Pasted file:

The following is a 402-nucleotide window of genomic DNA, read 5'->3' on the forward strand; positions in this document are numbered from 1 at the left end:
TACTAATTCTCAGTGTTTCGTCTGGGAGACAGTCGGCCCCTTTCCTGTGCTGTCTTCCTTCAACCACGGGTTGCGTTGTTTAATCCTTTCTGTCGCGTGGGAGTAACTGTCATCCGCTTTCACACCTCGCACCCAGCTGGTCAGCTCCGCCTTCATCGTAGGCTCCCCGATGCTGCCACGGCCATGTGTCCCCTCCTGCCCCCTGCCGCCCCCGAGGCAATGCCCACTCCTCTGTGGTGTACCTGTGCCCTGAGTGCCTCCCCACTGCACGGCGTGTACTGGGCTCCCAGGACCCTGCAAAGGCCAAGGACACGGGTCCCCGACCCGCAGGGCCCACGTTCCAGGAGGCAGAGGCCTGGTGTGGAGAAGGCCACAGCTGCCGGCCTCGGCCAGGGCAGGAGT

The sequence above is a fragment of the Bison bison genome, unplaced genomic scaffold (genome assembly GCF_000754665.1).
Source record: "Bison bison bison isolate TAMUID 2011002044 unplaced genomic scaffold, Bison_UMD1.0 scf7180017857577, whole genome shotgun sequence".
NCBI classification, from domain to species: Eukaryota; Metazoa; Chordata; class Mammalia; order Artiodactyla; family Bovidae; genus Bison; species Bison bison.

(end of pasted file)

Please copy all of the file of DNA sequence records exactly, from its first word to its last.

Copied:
The following is a 402-nucleotide window of genomic DNA, read 5'->3' on the forward strand; positions in this document are numbered from 1 at the left end:
TACTAATTCTCAGTGTTTCGTCTGGGAGACAGTCGGCCCCTTTCCTGTGCTGTCTTCCTTCAACCACGGGTTGCGTTGTTTAATCCTTTCTGTCGCGTGGGAGTAACTGTCATCCGCTTTCACACCTCGCACCCAGCTGGTCAGCTCCGCCTTCATCGTAGGCTCCCCGATGCTGCCACGGCCATGTGTCCCCTCCTGCCCCCTGCCGCCCCCGAGGCAATGCCCACTCCTCTGTGGTGTACCTGTGCCCTGAGTGCCTCCCCACTGCACGGCGTGTACTGGGCTCCCAGGACCCTGCAAAGGCCAAGGACACGGGTCCCCGACCCGCAGGGCCCACGTTCCAGGAGGCAGAGGCCTGGTGTGGAGAAGGCCACAGCTGCCGGCCTCGGCCAGGGCAGGAGT

The sequence above is a fragment of the Bison bison genome, unplaced genomic scaffold (genome assembly GCF_000754665.1).
Source record: "Bison bison bison isolate TAMUID 2011002044 unplaced genomic scaffold, Bison_UMD1.0 scf7180017857577, whole genome shotgun sequence".
NCBI classification, from domain to species: Eukaryota; Metazoa; Chordata; class Mammalia; order Artiodactyla; family Bovidae; genus Bison; species Bison bison.